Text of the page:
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Cities prepare for the Fourth of July

June 27, 2008 12:00:00 AM PDT
A thousand fires are burning in Northern California. Lightning sparked most of them, including the one in Big Sur. On Friday night the flames threatened 575 homes, 16 were already destroyed and all the smoke was complicating firefighting efforts.

Some two-dozen San Francisco firefighters returned on Friday from Butte County, where they were helping with a wildfire that's scorched 17 square miles. They were there a week and say they worked a lot and slept very little.

Governor Arnold Schwarzenegger met firefighters in Shasta County. About 160 fires are burning there alone. The governor said he's asked for federal help so California can get more money to pay for fire crews. He also released a written statement re-iterating the following plea he made Wednesday.

"If I would be you, and I know that the people who are selling all this stuff are going to go crazy when I say this, but don't buy any of the fireworks," said Governor Schwarzenegger.

The governor says he's not banning fireworks sales, but he really wants counties to think hard about not selling them. He also wants citizens to rethink their Fourth of July celebrations. Some local cities are rethinking their plans for this holiday as well.

Alameda County fire officials inspected a fireworks stand and others in the City of Dublin on Friday. Sales of state approved fireworks launch off at noon on Saturday in Dublin. Spinners, handheld and smoking fireworks, cone, base and box fountains will be sold as usual and public opinion seems evenly divided.

"I actually wish they would have banned them. Everything is so dry and the chances of setting more fires off right now is pretty high," said Aldo Liclican, a fireworks sales opponent.

"I'm disappointed the governor didn't go ahead and ban it considering what's happening in the state of California right now," said Marie Kamrath, a fireworks sales opponent.

"You just can't legislate stupidity. If people aren't going to be responsible enough to exercise good sense, you're going to have problems and these are perfectly safe, you'd have to stick them in your mouth to cause a problem," said Jerry Chesnut, a fireworks sales supporter.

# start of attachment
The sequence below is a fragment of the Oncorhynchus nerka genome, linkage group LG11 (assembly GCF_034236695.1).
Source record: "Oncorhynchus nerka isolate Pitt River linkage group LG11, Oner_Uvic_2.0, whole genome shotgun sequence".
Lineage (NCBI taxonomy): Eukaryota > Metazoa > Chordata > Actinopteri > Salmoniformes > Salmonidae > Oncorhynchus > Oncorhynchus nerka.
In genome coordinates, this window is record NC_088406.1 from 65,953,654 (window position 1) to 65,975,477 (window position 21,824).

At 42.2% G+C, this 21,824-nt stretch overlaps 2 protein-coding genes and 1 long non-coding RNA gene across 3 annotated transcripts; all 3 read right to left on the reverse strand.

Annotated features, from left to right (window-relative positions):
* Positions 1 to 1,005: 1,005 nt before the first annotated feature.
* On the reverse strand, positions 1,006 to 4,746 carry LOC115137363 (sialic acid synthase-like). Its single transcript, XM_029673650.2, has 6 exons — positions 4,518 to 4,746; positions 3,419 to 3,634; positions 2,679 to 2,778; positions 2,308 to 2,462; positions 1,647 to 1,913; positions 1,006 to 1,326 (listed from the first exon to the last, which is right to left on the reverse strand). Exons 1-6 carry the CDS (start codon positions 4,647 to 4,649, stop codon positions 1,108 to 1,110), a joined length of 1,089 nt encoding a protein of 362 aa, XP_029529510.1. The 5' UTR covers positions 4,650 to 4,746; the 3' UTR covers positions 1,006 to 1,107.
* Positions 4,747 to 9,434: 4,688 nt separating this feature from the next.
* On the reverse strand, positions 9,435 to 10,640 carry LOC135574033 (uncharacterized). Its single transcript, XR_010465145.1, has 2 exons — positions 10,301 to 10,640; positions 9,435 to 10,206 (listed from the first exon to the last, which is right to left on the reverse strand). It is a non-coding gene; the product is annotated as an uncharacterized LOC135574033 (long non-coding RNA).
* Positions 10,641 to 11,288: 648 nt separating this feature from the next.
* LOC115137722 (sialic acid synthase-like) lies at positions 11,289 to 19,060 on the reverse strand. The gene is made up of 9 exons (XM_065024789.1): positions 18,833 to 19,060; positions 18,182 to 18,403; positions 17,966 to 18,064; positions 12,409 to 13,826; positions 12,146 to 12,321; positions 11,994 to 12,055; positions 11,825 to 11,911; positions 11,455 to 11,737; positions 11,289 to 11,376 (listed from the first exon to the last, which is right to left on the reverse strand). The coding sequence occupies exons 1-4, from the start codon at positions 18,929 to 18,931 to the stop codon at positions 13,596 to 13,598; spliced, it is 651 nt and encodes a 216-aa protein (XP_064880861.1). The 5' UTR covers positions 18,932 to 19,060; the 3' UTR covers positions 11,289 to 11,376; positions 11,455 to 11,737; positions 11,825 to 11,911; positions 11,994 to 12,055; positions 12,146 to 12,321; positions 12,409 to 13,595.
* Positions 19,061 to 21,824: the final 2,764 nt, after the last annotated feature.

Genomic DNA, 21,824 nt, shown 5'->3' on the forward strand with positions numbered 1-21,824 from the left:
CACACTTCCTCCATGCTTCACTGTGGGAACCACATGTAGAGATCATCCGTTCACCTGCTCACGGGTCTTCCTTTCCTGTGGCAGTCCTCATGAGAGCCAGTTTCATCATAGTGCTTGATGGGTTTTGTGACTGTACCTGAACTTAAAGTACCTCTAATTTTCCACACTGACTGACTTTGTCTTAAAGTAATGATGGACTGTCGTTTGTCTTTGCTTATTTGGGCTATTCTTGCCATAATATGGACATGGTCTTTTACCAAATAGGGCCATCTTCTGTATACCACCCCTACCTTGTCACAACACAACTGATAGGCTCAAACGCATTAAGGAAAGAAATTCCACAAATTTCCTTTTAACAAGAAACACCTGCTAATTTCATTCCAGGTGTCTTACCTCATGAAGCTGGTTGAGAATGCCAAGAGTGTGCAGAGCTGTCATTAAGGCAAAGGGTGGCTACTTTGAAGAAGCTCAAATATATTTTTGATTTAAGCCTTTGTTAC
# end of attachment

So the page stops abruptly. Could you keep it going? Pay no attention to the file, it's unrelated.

"I think it's good they're still selling them. The Fourth of July wouldn't be the same without them," said Jana Salamanca, a fireworks sales supporter.

The governor is leaving it up to cities and counties to decide what works best locally. Watsonville voted to ban sales this year. Gilroy, like Dublin, decided to sell because so many schools and nonprofits depend on the money the fireworks stands generate.

"We only sell the safe and sane ones. And we specify to people when they light them up to have a bucket of water and follow all the safety parameters and we've never had a problem in Dublin," said Amy Last, Co-Chair for her school's fireworks booth.

Still, Oakland fire officials are worried about problems this year in the extremely dry hills come the Fourth of July.

"An additional strategy we're taking is to put roaming fire units and patrols in the high risk areas in the hills. We'll staff an additional two engine companies to be patrol units," said Lt. David Brue, a Oakland Fire Department.

Last year, Oakland neighborhoods popped and crackled with illegal fireworks displays that lit the skies. Officials are begging citizens to rethink that this year.

"We are encouraging our citizens to attend the fireworks festival at Jack London Square rather than engage in a fireworks festival on their block or in their front yard," said Lt. Brue.

Oakland city officials are also asking citizens to turn in their fireworks. They can go to any fire station to turn them in for disposal.

Side note:
San Bruno increased the penalty for the illegal use of fireworks. In a last-minute meeting on Friday, council members upped the fine for a first offense to $500.

By law, the council cannot ban safe and sane fireworks because of a ballot initiative that passed in 2005.


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